Saudi Arabia has extended for another year an oil grant of 50,000 barrels per day (bpd) to Jordan, which expired in the first week of April. This will have a positive impact on the economy. Talks are under way between Jordan and both Kuwait and the UAE to convince them to renew their oil grants, which total 25,000 bpd each. The Jordanian government has raised the price of fuel in a bid to control the budget deficit and the higher cost of oil. Sales tax was also increased by 3 percent to 16 percent as of April 1, 2004. This helped boost government revenues but contributed to the higher inflation rate. The average cost of living index in the first four months of 2004 was 3.6 percent higher than in the same period for 2003, and inflation this year is likely to exceed that of last year. Those working in the public sector, mostly living on fixed salaries, are feeling the impact of higher taxes and rising prices.

Jordan will continue to peg the Jordanian Dinar (JD) to the dollar at the fixed rate of $1.41, given that foreign reserves at the central bank are at an all time high of close to $4.8 billion and the country's competitiveness remains adequate, as evidenced by its recent robust export performance. The fixed exchange rate regime has served Jordan well and encouraged capital repatriation. The current peg to the dollar is a natural anchor, given that much of Jordan's external current account inflows are denominated in dollars or in currencies linked to the dollar.

Notwithstanding the improving trends, Jordan remains highly indebted and foreign grants will continue to be required for several more years to keep the government's budget deficit within safe financing limits. Jordan's domestic and external public debt dropped by 4.6 percent to JD6.77 billion ($9.5 billion) at the end of April this year, from JD7.096 billion ($9.99 billion) at the end of last year. However, both amounts represented 89.7 percent of the Kingdom's estimated GDP. The outstanding external debt at the end of April stood at JD5.19 billion ($7.3 billion) or 68.8 percent of GDP for 2004 while outstanding domestic debt stood at JD1.58 billion ($2.2 billion), 20.9 percent of GDP.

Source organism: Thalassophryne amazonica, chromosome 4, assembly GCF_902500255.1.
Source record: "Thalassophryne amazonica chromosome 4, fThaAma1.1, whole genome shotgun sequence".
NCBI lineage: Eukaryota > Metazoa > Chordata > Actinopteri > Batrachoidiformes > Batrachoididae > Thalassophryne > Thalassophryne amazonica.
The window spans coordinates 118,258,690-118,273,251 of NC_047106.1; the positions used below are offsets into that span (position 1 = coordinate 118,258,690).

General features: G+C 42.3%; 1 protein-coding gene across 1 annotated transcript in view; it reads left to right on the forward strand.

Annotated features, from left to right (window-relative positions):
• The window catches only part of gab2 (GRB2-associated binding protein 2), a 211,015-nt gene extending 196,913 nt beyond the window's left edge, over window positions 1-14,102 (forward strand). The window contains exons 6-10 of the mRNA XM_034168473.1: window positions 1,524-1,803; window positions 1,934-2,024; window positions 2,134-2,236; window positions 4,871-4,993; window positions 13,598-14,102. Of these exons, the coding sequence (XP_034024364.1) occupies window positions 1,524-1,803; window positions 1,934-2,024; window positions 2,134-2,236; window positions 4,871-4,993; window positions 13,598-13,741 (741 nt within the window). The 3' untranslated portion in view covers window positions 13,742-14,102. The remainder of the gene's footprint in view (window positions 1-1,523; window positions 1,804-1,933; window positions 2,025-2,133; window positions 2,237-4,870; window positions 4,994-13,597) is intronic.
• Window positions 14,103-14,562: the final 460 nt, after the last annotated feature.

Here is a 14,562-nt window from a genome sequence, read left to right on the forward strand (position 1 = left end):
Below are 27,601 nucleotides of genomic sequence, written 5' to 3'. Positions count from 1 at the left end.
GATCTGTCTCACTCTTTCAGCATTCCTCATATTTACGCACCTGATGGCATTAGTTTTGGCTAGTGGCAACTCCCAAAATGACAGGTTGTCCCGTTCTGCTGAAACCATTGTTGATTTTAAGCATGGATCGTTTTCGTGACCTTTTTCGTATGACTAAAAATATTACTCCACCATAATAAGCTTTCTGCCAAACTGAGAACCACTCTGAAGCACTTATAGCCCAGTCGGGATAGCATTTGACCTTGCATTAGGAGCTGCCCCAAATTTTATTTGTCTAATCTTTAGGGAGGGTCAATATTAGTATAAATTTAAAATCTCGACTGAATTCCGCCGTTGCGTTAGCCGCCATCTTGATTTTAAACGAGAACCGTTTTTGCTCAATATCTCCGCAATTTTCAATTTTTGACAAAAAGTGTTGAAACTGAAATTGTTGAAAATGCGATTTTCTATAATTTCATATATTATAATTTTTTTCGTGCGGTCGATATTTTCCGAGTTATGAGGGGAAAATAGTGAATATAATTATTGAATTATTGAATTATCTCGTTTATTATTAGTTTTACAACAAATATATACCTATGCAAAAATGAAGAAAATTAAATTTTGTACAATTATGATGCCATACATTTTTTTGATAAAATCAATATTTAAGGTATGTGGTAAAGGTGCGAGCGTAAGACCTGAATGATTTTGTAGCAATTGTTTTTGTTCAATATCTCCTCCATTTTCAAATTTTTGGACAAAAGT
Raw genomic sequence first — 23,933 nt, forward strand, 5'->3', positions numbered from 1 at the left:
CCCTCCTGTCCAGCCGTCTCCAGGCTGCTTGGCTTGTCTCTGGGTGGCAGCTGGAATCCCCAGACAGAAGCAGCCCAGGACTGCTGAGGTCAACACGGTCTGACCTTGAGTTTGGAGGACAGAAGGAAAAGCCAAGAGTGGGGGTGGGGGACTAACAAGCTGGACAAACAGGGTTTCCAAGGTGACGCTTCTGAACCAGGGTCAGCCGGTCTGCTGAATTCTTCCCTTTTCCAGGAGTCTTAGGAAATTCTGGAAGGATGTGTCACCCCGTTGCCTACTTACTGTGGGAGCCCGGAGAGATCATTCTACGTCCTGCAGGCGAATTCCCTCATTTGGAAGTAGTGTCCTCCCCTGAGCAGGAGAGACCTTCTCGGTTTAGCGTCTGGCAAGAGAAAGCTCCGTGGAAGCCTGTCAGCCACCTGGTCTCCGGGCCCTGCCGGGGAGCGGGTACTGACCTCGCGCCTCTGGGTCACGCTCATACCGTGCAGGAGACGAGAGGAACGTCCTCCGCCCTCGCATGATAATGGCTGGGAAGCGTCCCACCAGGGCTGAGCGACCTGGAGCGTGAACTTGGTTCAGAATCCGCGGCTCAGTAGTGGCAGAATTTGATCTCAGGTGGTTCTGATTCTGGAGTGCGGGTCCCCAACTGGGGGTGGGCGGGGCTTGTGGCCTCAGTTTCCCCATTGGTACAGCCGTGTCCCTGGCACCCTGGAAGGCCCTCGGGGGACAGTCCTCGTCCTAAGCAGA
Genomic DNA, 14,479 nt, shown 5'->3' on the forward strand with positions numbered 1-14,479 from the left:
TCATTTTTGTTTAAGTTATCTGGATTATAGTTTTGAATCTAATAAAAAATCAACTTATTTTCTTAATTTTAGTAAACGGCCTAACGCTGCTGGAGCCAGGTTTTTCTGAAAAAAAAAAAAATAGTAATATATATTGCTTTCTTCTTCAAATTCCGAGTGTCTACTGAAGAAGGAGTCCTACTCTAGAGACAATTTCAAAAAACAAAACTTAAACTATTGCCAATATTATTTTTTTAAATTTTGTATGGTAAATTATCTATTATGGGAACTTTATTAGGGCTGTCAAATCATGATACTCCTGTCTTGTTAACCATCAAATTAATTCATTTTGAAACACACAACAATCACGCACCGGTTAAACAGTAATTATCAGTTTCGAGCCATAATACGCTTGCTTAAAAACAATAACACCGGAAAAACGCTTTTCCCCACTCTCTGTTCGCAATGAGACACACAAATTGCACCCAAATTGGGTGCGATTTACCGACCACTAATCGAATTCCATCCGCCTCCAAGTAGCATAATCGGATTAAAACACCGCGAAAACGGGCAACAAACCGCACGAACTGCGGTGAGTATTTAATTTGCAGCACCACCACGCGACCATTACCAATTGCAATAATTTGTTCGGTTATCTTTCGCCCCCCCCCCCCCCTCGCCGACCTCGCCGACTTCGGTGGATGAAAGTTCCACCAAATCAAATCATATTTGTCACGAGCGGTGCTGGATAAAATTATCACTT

Jordan's prospects look promising in light of the serious economic and legal reforms introduced in the past few years and the bold and enlightened leadership of King Abdullah. Jordanian companies stand to benefit from reconstruction and rehabilitation opportunities in Iraq in the months and years ahead. Capital Intelligence recently upgraded Jordan's long term outlook from BBB- to BB citing a decline in government indebtedness, a rise in foreign reserves, improved economic growth prospects and a commitment to economic reform.

Jordan enjoys internal security and stability, has a free market oriented economy, an attractive investment climate, an advanced judiciary system, world class infrastructure and communications, qualified and competitive human resources, a developed banking sector, and one of the most advanced and well regulated capital markets in the Middle East. This is why Jordan is now highly regarded by both domestic and foreign investors.

Beirut,06 28 2004
The Daily Star